Chicago Skyscraper History: Tribune Tower

Chicago is home to a diverse array of styles and voices that have forever marked architecture in the city, and in the world. In our Chicago Skyscraper History series, we’re taking a magnifying lens to the skyline and looking at the unique buildings and stories that define it. Today, our focus is on the iconic Tribune Tower.

A Historic Landmark and Event

While the original Tribune Tower was built in 1868, it was destroyed in the Great Chicago Fire in 1871. The iconic neo-Gothic tower as we know it today rose from the ashes of that tragedy. Hoping to replace the home they’d lost, the Chicago Tribune hosted a design competition in 1922 inviting architectural firms internationally to submit proposals for their new headquarters, in celebration of the paper’s 75th anniversary. The first prize proposal would receive $50,000 for “the most beautiful and distinctive office building in the world.”

In total, 260 entries were received by architectural greats such as Finnish architect Eliel Saarinen and Bauhaus-founder Walter Gropius. While many entries received critical acclaim during the widely-publicized competition (and are archived today at the Art Institute of Chicago), the first-prize spot went to New York architects John Mead Howells and Raymond Hood.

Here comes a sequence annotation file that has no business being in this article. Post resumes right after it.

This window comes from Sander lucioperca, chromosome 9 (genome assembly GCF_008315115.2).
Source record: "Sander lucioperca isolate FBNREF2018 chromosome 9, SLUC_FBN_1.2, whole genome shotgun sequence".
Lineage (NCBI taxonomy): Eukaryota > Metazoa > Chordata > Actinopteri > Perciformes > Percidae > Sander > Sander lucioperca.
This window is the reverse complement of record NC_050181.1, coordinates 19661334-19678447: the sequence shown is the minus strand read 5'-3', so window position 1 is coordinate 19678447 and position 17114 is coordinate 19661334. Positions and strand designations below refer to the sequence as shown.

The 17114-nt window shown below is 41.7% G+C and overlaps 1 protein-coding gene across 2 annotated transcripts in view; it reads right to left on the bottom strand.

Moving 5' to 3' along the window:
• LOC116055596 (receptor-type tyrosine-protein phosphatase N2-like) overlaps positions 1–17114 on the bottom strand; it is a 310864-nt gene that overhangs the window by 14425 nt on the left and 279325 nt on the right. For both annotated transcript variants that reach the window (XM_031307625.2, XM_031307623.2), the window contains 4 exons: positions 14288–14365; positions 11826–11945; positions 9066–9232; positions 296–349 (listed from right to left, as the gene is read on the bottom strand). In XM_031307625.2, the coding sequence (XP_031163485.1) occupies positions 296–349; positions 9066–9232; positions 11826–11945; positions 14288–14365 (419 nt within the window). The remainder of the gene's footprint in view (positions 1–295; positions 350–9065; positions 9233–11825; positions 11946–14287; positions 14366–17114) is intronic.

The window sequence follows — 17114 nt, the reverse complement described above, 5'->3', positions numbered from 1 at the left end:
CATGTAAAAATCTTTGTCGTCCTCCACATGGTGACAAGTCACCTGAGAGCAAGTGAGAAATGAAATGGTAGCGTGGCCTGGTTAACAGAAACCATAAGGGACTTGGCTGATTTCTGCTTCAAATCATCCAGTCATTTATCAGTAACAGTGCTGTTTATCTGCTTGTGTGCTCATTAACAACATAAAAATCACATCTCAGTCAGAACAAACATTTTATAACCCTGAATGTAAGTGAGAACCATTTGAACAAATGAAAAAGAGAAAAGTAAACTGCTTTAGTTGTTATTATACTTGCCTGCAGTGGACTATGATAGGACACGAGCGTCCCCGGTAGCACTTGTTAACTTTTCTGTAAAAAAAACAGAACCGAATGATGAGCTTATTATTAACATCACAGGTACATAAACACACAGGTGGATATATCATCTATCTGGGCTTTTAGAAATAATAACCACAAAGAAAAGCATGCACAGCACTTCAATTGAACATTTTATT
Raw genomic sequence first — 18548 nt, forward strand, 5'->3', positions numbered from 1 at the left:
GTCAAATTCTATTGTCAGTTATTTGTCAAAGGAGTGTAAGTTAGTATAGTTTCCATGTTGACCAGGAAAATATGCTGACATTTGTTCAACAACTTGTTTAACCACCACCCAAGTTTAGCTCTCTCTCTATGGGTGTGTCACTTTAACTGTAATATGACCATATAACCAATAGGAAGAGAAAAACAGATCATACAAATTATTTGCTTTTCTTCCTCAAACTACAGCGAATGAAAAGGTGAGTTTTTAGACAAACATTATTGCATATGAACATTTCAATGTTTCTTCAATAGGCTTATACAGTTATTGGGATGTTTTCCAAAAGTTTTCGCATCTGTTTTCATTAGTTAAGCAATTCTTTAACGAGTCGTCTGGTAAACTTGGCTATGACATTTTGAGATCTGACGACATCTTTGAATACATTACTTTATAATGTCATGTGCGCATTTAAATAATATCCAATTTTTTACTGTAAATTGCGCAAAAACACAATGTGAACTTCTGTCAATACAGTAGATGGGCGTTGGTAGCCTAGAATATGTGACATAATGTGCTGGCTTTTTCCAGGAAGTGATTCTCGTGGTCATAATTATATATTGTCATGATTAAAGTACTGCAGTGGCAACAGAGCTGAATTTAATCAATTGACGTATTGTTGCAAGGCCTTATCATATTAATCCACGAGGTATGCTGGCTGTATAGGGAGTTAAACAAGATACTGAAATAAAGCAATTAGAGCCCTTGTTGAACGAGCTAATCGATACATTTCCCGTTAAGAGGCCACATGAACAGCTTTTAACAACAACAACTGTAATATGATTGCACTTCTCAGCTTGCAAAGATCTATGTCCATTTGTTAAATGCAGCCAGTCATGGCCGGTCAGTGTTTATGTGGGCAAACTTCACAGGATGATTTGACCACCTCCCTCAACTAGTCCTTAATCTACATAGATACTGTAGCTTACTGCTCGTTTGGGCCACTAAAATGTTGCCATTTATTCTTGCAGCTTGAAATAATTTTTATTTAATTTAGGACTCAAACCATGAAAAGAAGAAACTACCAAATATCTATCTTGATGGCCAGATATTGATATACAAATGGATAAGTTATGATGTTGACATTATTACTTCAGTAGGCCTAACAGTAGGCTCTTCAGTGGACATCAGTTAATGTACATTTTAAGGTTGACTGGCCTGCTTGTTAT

The neo-Gothic design from Howells & Hood features ornate buttresses at the peak of the tower, which can be seen peeking out above the city skyline, illuminated at night. The highly decorative tower features details such as carved images of Robin Hood (representing architect Raymond Hood) and howling dogs (representing architect John Mead Howells), as well as countless gargoyles — one of which is a frog.

Tribune Tower, with Optima Signature and Optima Chicago Center visible to its right
Tribune Tower, with Optima Signature and Optima Chicago Center visible to its right

The lowest levels of the building also feature rocks and bricks from numerous historically significant sites across the world. These 149 special fragments include stones from the Great Pyramid, Abraham Lincoln’s tomb, Notre Dame de Paris, the Great Wall of China, Taj Mahal and even petrified wood from the Redwood Forests. From 1999-2011, the building even featured a Moon rock, brought by Buzz Aldrin on loan from NASA.

The tower, which is a Chicago landmark and part of the Michigan-Wacker Historic District, has been home to the Chicago Tribune, Tribune Media, Tribune Publishing and WGN Radio. Most recently in early 2018, work began to convert the entire office building into ultra-luxury condominiums. The building’s neighborhood, Streeterville, is also home to our Optima Signature and Optima Chicago Center residences. We’re biased, but we love the history and significance the neighborhood holds to the city. 

No matter its function, the Tribune Tower will always remain a remarkable part of architectural history, in both Chicago and the world.

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